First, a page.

3. Cripes! Now I'm quoting myself!
4. Another actor to consider dipping in butter.

Friday, July 3, 2009

SMORGASBORG #1: What is a cyborg?

Yes, We is the new Queen of the Borg. As a Borg, We don't need glasses, but as the Queen, We thought it might help people take Us seriously.

Working on the Terminator Salvation posts generated some interesting conversation in my household over the following days. I've become curious about that meat/metal interface, what it takes to make a cyborg, how cyborgs are portrayed in the movies, and what a cyborg is and is not.

What is a cyborg? It depends who you ask. Some sources say a cyborg is anyone who uses a tool to enhance sensory input, or improve physical mechanics of the body. By that definition, eyeglasses, hearing aids, canes, crutches, and prosthetics have been making cyborgs of us for centuries(1). Other sources are more stringent in their definitions, and yet others seem to confuse terms like robot, android, and cyborg.

Cyborg, or Kindle?

Cyborg, or Kindle?

Language can get confusing. A Kindle covered in a leather casing is not a cyborg even though it resembles, on a crude level, the Terminator. Why is the Kindle not a cyborg? Because it is not encased in living tissue (just dead tissue), according to the definition used in The Terminator movies. My husband, the cartoonist, is crushed of course, because he was hoping we could buy a cyborg from

Patrick Parrinder wrote a great historical survey of cyborgian literature and presents his own set of definitions, which I've paraphrased and embellished here(2).

Robot is the English version of the Czech robota, basically meaning "forced labor". This label can be applied to machines, which take the place of human workers. Examples of robots from film include V-Ger (Star Trek the Motion Picture), the Gunslinger (Westworld), and don't forget the autobots and decepticons (Transformers)!
The Gunslinger, looking like Yule Brenner

Android, meaning "manlike," was first used in 1727. The term is currently used to mean artificial human beings of organic substance. Replicants (Blade Runner) belong to this category.
Sean Young as Rachel-the-Replicant

Cyborg is a contraction of "cybernetic organism," which is how the Terminator labels itself. Cyborgs are constructed through surgical extension. They are not born, they are made. Some sources(3) say that a basic principle of cybernetics requires some kind of sensory and/or motor interface between the man (or biological tissues) and his machine parts. This involves the exchange of data and of energy. This relationship between two independent systems (man and machine in the case of the movies we will look at) is a dynamic one, where each influences the other.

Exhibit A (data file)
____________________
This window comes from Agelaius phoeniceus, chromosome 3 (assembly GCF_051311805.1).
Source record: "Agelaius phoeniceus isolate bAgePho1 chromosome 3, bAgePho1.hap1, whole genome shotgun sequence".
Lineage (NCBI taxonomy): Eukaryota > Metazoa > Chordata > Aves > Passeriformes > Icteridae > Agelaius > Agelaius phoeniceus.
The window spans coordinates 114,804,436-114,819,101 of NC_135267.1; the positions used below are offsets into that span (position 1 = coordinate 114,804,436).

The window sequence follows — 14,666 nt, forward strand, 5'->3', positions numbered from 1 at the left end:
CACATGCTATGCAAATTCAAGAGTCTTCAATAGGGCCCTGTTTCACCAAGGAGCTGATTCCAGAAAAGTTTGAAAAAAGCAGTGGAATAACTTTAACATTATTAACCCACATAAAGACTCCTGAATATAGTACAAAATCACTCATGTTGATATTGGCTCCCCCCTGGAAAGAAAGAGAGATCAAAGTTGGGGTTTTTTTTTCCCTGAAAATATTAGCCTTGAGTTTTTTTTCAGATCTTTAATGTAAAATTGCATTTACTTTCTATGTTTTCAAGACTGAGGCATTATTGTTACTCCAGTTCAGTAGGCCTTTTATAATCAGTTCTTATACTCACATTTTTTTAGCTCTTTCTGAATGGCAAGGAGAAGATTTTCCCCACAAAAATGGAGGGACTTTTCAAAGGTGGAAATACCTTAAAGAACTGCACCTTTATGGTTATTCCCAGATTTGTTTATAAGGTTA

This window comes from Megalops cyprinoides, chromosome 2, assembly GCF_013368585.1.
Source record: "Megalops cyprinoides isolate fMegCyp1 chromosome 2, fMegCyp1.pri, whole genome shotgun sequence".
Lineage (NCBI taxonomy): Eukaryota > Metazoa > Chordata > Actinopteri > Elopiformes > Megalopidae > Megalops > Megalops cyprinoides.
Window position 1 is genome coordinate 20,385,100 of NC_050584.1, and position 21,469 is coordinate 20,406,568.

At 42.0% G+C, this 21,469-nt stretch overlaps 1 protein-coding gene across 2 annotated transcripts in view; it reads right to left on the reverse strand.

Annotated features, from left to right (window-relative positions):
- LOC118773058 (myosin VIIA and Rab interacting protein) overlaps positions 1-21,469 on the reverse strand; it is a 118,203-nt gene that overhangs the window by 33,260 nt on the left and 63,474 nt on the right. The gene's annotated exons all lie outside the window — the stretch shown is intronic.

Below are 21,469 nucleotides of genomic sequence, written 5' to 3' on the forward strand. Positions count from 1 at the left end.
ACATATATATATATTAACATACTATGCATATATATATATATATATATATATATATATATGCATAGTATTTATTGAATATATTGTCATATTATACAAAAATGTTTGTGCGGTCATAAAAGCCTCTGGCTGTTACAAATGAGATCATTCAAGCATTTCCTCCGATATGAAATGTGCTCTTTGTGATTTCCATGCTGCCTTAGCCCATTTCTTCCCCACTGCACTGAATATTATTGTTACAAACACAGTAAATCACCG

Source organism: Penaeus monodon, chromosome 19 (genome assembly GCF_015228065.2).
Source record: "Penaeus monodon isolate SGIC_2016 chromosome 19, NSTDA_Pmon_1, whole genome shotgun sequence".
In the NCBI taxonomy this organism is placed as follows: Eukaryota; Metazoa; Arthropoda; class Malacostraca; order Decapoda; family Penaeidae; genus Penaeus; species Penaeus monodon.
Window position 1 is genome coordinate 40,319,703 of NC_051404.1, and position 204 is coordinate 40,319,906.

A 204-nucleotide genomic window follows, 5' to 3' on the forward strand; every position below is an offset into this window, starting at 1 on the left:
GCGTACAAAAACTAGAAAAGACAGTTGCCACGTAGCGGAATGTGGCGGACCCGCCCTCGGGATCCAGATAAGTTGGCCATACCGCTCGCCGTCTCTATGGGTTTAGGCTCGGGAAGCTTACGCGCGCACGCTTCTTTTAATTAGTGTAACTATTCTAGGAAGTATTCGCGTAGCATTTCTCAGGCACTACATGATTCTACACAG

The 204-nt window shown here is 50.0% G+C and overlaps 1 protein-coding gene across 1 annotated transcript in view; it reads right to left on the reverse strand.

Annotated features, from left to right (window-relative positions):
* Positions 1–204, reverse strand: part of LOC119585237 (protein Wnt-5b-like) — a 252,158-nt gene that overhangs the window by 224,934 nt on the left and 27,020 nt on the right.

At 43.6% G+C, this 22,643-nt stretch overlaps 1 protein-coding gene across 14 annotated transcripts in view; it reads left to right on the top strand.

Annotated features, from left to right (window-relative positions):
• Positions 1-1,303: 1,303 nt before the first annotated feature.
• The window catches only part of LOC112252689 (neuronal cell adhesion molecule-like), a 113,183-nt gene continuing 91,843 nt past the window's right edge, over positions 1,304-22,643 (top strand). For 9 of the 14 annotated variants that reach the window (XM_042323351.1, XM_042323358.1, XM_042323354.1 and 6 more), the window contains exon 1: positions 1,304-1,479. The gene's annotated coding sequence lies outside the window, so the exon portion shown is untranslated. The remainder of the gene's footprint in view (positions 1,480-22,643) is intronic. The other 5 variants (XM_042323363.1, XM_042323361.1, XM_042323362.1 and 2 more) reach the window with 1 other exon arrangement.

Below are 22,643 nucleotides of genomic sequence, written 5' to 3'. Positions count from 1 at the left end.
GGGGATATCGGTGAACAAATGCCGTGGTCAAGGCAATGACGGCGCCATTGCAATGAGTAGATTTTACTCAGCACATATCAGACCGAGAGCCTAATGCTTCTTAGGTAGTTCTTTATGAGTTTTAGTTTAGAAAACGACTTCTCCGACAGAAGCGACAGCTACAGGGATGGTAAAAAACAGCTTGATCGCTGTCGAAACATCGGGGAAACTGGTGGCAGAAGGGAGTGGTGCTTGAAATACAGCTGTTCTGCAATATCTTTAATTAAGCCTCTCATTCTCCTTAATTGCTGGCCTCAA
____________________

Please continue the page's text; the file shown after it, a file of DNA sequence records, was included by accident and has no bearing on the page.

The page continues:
The requirement of interface between the human and the artificial body part gives us a good base from which to look at cyborgs in the movies, so let's include this in our definition of cyborgs.

1. The Terminator series: The Terminator itself (Arnold Schwarzenegger), and Marcus (Sam Worthington) from Terminator Salvation.

2. Star Trek: First Contact: The Borg
The Borg Queen, before my reign.

3. Cyborg: Pearl Prophet (Dayle Haddon)
Little Pearl

4. The RoboCop series: RoboCop (Peter Weller). Oops! Picture gaff! We'll see him later...

5. I, Robot: Del Spooner (Will Smith) could qualify as a cyborg because he has a prosthetic arm that obviously has sensory and motor feedback systems that interact with his private parts (nervous system, musculature, etc.).
Spooner and his miracle arm

6. Iron Man: Tony Stark (Robert Downey Jr.) when he dons his "power suit." Power suit?!?
Iron Man

7. The Matrix Revolutions: Anyone wearing an Armored Personnel Unit.

8. Aliens: Ripley (Sigourney Weaver) when she is wearing the exosuit cargo loader to battle the Alien Queen. Weak, I know, but I'll make my point next time.

Ripley suited up

I know what your thinking... You're wondering how I, Robot, Iron Man, Aliens, and Matrix Revolutions qualify as cyborg movies. Next time, we look at exoskeletons and cyborgs.

1. Someone should make a movie about Benjamin Franklin, the cyborg: struck by lightning while wearing glasses, the electrical charge fuses them to his head (and brain) and gives him super-human vision...
2. Robots, Clones and Clockwork Men: The Post-Human Perplex in Early Twentieth-Century Literature and Science. Interdisciplinary Science Reviews, Vol. 34 No. 1, March, 2009 pp. 56-67. You can purchase this article online if you're into the history of science fiction literature (or even if you're not).
3. Vanishing senses -- restoration of sensory functions by electronic implants. Rosahl, Steffen K. Poiesis & Praxis; may 2004, Vol. 2 Issue 4, pp 285-295. An excellent overview of what it means to enable the body with a sensory and/or motor interface. You can purchase this article through this link, or just check out the abstract.